So, I read through this click-bait slide show the other day "10 Retirees Share Their Biggest Regrets". From US News, used to be a great news magazine in print. I was expecting (hoping) to find useful advice for me so that I don't end up on my death bed with a lot of regrets (hey, I'm sure I will anyway). Advice about love, family, friends, traveling, adventure, follow your dreams, etc.
But instead pretty much all remarks were related to the present day lives of these 10 retirees, how they set up finances, etc. Not quite the well-font of humane advice I was expecting (hoping) for.
I worked 2 jobs most of my career or always had a side business going. It kept me busy and provided for a comfortable family life.
A few years before a planned retirement from my regular job, I started looking for something I could continue after retirement. I found my niche - teaching online for Universities. By using my years of executive management and business experience, along with background degrees - I was able to secure jobs with a couple of Universities. It's a perfect solution for me - I can work from anywhere, anytime and it keeps me sharp keeping up with inquisitive students! I will continue to teach until the schools don't need my services.
Regrets are few - I think maybe travel is one. We traveled the U.S. but never got overseas. The other is hobbies. Working 2 jobs, I never played golf, fished or developed a passion for a hobby.
"...But instead pretty much all remarks were related to the present day lives of these 10 retirees, how they set up finances, etc. Not quite the well-font of humane advice I was expecting (hoping) for....".
That's because the large percentage of remarks made have to do with failure to plan over the decades and once you're in your 60's and 'discover' you have no ability to retire, it's too late. There is no point in sugar-coating the reality that if you did not save money, and you're now facing retirement trying to live on a small pension and/or SS, life is going to be difficult.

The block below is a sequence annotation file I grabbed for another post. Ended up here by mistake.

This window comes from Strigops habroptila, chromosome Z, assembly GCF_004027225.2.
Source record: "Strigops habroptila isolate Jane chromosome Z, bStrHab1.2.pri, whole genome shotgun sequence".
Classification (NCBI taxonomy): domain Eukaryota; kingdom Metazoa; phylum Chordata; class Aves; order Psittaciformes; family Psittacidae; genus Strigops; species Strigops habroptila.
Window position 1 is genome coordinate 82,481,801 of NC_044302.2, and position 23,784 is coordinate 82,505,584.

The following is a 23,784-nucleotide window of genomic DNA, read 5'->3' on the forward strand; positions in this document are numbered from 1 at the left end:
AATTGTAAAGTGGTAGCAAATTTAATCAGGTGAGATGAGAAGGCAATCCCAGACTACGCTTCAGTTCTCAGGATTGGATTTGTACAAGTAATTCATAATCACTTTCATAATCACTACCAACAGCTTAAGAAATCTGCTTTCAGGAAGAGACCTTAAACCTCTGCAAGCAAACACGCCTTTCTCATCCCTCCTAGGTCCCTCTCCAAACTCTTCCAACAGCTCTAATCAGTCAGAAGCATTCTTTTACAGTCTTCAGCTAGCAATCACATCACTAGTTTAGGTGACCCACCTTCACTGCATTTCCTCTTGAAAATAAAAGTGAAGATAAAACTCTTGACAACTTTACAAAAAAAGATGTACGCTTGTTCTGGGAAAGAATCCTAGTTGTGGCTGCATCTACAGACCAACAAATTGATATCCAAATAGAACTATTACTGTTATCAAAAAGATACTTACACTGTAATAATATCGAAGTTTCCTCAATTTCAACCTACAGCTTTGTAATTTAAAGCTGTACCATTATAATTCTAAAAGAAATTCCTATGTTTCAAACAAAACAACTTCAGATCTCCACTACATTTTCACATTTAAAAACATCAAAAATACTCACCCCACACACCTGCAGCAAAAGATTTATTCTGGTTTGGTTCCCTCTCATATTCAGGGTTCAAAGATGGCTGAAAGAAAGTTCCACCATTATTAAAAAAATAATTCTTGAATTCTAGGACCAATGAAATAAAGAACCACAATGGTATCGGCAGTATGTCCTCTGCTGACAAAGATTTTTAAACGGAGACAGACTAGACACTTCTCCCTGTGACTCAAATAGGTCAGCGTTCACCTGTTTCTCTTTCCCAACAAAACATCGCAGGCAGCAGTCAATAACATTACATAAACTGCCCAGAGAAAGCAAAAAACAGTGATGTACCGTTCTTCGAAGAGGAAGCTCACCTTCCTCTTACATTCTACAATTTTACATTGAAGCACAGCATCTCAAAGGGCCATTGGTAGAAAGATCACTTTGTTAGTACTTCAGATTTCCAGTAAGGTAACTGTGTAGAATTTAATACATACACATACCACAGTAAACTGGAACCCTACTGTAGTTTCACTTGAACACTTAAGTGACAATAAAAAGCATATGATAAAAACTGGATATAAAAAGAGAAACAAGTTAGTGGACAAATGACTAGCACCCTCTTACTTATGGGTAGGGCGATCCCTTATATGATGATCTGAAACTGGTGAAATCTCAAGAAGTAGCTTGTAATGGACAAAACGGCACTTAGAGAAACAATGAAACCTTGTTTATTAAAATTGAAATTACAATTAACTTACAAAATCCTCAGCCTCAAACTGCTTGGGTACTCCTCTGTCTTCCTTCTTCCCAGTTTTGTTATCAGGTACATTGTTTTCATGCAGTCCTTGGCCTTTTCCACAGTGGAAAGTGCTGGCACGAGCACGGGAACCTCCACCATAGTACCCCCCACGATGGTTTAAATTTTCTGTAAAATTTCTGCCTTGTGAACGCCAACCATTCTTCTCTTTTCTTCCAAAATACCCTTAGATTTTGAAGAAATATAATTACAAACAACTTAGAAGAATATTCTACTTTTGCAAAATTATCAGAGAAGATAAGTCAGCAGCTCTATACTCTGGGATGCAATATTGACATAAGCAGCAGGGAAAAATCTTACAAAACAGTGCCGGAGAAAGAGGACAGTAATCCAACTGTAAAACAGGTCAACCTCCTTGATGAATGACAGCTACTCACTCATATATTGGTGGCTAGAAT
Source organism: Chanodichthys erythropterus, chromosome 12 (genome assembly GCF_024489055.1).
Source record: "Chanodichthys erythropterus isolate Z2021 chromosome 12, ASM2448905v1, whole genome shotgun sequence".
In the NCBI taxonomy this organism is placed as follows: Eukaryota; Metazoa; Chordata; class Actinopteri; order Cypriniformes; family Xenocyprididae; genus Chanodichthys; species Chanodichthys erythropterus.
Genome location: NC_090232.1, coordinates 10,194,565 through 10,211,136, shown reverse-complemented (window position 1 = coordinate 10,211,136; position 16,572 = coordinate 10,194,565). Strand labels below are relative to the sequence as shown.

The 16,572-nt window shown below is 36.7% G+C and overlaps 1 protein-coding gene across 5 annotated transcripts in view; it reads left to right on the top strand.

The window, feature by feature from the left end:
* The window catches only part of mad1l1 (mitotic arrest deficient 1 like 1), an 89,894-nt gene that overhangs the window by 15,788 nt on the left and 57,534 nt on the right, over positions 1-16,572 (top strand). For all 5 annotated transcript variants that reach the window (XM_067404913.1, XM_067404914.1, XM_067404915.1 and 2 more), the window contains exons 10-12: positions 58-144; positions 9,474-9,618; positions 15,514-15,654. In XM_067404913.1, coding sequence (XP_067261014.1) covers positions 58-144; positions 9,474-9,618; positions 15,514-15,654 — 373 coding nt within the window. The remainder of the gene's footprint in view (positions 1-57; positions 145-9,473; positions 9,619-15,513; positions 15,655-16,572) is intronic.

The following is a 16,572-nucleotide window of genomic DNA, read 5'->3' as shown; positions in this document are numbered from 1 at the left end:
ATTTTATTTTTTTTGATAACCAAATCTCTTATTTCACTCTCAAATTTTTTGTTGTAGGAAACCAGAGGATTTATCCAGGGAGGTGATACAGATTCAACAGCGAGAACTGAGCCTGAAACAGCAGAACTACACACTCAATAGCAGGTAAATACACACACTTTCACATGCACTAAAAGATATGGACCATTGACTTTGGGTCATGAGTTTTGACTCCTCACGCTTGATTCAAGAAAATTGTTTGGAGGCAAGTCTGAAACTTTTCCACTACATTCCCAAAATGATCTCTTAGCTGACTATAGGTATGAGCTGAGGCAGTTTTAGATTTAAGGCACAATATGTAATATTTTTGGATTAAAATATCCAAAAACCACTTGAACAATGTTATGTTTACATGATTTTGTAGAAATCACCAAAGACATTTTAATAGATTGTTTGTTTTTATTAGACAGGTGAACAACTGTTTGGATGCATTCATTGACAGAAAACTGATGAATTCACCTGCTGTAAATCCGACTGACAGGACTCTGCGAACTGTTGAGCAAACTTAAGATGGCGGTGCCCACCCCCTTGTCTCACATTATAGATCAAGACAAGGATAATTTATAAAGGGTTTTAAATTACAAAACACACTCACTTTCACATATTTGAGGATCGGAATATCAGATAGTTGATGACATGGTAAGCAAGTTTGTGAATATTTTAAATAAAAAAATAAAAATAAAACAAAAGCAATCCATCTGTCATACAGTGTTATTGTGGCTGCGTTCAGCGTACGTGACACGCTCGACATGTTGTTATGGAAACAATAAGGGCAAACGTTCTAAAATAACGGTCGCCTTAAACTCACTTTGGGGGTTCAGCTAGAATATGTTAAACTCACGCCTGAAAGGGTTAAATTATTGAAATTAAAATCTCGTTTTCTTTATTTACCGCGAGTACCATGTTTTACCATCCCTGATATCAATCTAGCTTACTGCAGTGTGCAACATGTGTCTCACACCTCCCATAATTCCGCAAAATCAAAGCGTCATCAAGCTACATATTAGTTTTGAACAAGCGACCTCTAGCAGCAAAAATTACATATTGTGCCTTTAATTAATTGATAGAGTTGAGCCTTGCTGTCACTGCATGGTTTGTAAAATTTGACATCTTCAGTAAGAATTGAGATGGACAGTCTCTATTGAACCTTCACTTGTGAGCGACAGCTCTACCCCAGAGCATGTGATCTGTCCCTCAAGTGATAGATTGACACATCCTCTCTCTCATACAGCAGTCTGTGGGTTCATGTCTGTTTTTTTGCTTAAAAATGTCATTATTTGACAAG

I was able to retire at 56, without a pension or healthcare, and fund everything, because I started planning in my 20's. DW and I lived below our means, spend thousands of hours over the decades reading, listening, talking to people, reading investment info at the library, planning with ourselves, about saving/investing/retiring. We have a country, it would appear a majority, of people who can't balance a checkbook, don't understand compound interest, can't set up a budget, don't know the difference between a stock and a bond (much less understand markets at all), and worse, don't really care until they are in their 50's and suddenly wake up to reality. We boomers lived through the great economic expansion in history and you only needed to be informed to take advantage.
The only advice I can give is to young people. Start saving and investing, as much as you can, right now.
Example: You can use online calculators to see what you can save. For example, if you saved $100 a month for 40 years, at 5% return, in 40 years you would have $153,000+.
"...Why is everyone a victim? Take personal responsibility for your life..."
When I was in my 30's, I often had a similar discussion with my boss who was 15 years older than me. Should you deny yourself during your early working years to save for retirement or should you experience life to the fullest when you are physically able and let tomorrow take care of itself. This was an interesting discussion because both of us had married women who took the latter approach for different reasons (e.g. his wife had lost her mother and two sisters to breast cancer and none of the women in her family had lived past 55).
In the end, you have to strike a balance between saving for retirement (or a rainy day) and living a full life. This isn't always easy to do, particularly if you have children. There is no substitute for both short term and long term planning.
I must say that is all fine and dandy but you are lucky that you could afford to save up for retirement.